ASIC’s report highlights the need for emerging market issuers to focus on their own internal structure and risk management as well as making honest disclosure to investors about the risks faced by the issuer in its business.

The China-comes-to-Australia listing story is one that will grow – as will the size of the placements. Last year’s TTG listing, which was oversubscribed, only raised about $2.5 million to float less than 1 per cent of the share capital. Sunbridge will only sell and float up to 50 million shares – just 11 per cent of its total share capital – and 99 Wuxian is small.

Future listings will be bigger. Next year Benson says he intends to bring another company, a non-bank financing company that he says it likely to raise about $70 million in its pre-IPO and general financing rounds. Connecting Chinese companies with Australian brokers is a growth business he is aiming to tap.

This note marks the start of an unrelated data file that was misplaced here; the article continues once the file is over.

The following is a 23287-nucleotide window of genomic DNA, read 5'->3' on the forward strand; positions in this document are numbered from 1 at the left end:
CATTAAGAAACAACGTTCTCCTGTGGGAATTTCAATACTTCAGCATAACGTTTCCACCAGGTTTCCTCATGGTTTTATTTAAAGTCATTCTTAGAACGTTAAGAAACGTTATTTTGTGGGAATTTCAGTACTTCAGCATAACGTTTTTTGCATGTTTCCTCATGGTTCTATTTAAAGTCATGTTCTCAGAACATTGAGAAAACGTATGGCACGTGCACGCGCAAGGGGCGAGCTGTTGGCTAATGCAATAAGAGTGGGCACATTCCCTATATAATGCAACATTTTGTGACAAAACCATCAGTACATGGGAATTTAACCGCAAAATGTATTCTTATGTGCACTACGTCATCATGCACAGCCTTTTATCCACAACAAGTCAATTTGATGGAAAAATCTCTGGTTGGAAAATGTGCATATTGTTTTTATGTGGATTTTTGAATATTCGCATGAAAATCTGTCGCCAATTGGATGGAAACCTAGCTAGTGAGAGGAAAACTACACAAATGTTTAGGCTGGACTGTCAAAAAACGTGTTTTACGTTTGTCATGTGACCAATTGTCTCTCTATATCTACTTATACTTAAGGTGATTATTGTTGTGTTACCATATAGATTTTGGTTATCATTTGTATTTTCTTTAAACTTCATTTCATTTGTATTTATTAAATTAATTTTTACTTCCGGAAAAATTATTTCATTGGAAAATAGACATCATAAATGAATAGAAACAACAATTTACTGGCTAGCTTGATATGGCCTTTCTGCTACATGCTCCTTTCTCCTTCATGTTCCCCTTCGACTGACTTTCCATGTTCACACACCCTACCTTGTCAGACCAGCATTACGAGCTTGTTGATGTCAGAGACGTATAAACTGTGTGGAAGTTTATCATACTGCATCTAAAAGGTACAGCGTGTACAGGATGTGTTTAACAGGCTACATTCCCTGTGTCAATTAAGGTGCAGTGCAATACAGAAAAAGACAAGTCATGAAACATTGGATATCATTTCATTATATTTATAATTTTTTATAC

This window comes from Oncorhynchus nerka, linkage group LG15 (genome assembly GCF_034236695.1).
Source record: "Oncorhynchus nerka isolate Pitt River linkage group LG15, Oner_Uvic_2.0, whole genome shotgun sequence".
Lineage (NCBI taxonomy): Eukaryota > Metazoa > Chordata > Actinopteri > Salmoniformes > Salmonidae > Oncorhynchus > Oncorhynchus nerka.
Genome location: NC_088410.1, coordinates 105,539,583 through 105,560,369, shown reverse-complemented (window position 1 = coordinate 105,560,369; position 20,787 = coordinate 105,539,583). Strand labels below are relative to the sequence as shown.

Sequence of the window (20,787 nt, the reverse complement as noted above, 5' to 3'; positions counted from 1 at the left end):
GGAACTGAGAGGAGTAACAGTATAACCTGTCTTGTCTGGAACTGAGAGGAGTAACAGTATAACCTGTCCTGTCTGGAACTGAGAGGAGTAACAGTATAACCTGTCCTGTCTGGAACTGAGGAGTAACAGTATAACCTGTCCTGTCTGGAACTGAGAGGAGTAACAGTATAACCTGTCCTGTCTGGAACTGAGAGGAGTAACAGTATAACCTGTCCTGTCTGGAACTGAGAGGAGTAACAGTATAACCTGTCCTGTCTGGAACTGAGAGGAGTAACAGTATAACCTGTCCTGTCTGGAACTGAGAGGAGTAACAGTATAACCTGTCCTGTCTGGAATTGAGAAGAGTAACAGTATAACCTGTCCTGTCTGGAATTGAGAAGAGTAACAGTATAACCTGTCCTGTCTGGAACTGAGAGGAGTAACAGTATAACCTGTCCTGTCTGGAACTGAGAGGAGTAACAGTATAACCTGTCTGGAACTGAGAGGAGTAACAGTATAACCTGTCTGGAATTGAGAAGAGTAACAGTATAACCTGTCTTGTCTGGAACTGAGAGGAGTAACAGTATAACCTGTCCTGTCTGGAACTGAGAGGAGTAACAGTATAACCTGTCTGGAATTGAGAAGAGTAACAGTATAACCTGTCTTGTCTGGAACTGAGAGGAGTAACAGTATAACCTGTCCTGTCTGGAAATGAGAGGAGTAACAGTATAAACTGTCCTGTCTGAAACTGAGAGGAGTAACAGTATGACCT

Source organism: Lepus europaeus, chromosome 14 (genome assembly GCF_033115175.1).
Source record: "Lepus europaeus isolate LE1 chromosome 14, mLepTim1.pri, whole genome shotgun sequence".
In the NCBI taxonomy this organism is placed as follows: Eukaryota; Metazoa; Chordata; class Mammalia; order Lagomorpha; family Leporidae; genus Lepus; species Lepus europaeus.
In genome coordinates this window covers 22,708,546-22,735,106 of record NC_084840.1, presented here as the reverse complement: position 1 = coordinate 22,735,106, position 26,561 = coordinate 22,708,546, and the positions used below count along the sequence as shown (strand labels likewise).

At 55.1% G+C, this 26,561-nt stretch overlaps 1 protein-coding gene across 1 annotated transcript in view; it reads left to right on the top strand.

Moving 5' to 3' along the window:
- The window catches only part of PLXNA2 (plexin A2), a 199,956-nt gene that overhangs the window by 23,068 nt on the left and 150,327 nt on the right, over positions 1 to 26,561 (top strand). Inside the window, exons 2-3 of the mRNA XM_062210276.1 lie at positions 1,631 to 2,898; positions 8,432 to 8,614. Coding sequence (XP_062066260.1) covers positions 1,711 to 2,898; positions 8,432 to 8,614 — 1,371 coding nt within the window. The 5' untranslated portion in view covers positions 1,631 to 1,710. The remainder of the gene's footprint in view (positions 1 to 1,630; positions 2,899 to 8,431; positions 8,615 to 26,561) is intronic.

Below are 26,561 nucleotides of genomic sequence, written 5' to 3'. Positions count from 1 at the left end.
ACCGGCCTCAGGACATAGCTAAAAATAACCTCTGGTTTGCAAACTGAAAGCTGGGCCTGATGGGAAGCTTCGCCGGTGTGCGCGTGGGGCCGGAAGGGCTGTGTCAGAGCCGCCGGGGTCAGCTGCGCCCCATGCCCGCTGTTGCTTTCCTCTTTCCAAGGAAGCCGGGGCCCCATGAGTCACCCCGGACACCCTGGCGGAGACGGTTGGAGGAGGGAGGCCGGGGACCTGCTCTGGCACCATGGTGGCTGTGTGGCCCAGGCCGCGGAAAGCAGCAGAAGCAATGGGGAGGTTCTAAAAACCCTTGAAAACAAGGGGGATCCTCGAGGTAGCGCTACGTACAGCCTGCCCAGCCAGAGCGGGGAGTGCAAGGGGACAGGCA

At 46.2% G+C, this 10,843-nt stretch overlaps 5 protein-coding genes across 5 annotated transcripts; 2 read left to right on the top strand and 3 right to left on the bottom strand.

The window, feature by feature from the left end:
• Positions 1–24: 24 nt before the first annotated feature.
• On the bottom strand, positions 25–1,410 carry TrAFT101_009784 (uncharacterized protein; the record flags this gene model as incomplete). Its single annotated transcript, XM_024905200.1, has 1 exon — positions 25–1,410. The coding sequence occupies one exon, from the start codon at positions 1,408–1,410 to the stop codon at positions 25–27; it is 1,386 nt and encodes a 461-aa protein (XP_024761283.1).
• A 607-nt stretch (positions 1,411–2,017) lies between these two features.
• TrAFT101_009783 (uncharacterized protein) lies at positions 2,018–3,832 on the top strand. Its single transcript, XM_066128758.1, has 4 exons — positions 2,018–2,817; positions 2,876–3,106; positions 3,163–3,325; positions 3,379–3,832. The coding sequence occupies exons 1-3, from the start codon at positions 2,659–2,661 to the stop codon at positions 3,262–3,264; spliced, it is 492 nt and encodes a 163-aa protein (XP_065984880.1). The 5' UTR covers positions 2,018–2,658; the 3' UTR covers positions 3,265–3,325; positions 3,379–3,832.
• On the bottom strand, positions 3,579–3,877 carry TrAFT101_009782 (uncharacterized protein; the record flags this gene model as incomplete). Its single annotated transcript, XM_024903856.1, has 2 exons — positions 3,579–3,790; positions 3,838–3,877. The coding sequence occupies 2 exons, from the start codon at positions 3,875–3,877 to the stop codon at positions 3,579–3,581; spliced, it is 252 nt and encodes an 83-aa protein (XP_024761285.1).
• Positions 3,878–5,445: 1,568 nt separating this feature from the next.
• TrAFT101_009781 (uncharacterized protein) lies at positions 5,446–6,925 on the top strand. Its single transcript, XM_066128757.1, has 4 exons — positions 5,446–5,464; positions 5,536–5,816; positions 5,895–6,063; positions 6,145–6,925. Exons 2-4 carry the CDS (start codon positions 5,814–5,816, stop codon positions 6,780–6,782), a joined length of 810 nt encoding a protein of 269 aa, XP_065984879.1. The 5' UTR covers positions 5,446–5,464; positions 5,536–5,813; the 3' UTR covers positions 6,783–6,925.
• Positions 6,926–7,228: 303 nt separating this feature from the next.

“We see a very big opportunity there,” he says.

For now, if the attitude and enthusiasm of Australian investors for Chinese companies appears cool, that is not the case for all parts of the community. There are signs that one part of the population is not waiting.Australia’s Chinese community is one group quite willing to bet at least some of its wealth on the growing China story. Benson says Australian Chinese bought between 10 per cent and 15 per cent of the shares in the TTG listing last year and he expects a similar proportion with 99 Wuxian.

We see a very big opportunity there

The growing Chinese community in Australia is increasingly packing a social and financial punch. Figures from the 2011 census show Australia had just under 400,000 people born in China and Hong Kong out of a population of 21.5 million – about 1.8 per cent of the total – and Mandarin overtook Italian as the second language spoken in Australian homes after English (1.6 per cent to Italian’s 1.4 per cent – English was 76.8 per cent).

“Chinese local investors discount the risk of going in to China more than the Australian investors do,” Benson says. “The barrier to entry is a bit lower. But the vast proportion of investment in TTG is held by institutions and (non-Chinese) Australians.”